Both silver and gold faced some noise Tuesday as investors digest the latest 13F filings for the first quarter, which don't look good for gold. George Soros dumped his gold holdings in the first quarter but he did put some money on two large cap miners, Barrick Gold ( ABX) and Goldcorp ( GG). Soros' closely watched fund added a handful of shares to the two names, raising its position in Barrick to 8,500 and initiating a new position in Goldcorp of 7,600 shares. Soros reduced his holdings in the SPDR Gold Trust ( GLD) to 49,400 and reduced his big share of NovaGold ( NG) to 3.5 million shares from 12.91 million. Soros' bet on the small gold miner was a big boost for shares in 2010 which have fallen 35.8% year-to-date. Soros did initiate a new position in Freeport McMoRan Copper & Gold ( FCX) of 301,300 shares and added to his position of Great Basin Gold ( GBG) bringing his stake to 6 million shares.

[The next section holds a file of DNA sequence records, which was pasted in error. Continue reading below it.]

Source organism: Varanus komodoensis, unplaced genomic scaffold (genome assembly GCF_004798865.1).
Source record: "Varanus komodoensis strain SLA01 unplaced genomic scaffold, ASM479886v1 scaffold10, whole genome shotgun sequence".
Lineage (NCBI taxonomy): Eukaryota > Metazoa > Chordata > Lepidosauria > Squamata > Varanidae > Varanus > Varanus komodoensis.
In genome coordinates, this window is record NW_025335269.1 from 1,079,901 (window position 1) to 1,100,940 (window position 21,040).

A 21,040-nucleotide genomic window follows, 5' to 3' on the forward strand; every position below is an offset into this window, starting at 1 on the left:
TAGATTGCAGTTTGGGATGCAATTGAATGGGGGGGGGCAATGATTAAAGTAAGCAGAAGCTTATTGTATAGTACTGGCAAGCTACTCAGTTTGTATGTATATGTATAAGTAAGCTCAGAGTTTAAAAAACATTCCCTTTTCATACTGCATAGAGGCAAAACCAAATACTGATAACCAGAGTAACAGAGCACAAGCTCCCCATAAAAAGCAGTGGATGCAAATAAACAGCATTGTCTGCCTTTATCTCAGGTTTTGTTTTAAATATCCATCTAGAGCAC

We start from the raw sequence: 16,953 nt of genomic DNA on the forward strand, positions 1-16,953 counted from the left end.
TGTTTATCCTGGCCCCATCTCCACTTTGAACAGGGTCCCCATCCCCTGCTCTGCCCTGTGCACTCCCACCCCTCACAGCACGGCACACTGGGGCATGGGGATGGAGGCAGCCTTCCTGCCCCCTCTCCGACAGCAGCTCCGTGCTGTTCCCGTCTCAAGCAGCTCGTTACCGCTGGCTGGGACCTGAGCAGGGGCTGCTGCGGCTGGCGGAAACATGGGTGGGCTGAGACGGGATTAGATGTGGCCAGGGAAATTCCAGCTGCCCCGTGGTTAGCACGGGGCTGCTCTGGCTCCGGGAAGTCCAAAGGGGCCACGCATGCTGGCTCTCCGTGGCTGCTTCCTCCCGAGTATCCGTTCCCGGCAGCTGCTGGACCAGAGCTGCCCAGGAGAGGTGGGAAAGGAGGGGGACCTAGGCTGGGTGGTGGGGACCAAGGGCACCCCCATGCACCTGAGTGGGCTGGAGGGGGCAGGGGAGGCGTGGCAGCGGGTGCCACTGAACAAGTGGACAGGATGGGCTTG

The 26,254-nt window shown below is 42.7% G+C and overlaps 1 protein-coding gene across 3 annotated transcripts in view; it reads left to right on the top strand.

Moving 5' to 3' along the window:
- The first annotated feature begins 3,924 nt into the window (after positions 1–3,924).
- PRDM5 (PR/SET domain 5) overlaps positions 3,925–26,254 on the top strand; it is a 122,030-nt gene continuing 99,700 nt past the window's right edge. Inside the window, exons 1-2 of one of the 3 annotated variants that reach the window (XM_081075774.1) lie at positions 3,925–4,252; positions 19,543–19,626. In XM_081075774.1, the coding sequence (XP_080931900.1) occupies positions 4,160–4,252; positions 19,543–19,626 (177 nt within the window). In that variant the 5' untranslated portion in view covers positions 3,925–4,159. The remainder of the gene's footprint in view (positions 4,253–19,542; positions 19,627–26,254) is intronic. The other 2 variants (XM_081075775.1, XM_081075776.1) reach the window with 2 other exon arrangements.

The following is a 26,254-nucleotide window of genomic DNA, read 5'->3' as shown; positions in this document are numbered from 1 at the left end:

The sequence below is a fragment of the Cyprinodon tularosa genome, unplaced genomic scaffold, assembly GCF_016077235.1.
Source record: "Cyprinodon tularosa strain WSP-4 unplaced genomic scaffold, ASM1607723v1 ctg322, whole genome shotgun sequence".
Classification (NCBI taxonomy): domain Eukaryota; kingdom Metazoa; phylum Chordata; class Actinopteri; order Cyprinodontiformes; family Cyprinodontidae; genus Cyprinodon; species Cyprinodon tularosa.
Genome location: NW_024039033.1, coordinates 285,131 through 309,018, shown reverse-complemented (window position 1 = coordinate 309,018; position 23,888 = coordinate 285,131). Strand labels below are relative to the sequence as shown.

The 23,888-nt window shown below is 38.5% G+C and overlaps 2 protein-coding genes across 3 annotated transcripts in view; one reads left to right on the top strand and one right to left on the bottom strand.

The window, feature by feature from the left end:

Silver, on the other hand, was not subject to the same kind of selling. The iShares Silver Trust ( SLV) saw huge bets by Bank of America and JPMorgan, which increased their shares by a combined 10.56 million to be the number one and three holder, respectively. One of the biggest sellers was Citigroup ( C) with 1.5 million shares. The filings are from January 2011 through March and it will be interesting to see if the heavy selling that silver saw in April and May was in part due to these firms dumping those same silver positions. The ETF has shed 656 tons since April 1st. The biggest fear among some analysts was that the hot money in ETFs that helped gold and silver rally to record highs would also lead to their downfalls. Some experts predicted that gold should be at $800-$1,000 once the speculative money came out. The first quarter proved that a lot of the speculative money did come out and gold prices are still holding around $1,500, which begs the question: is gold really resilient? Or is there more of a selloff to come?
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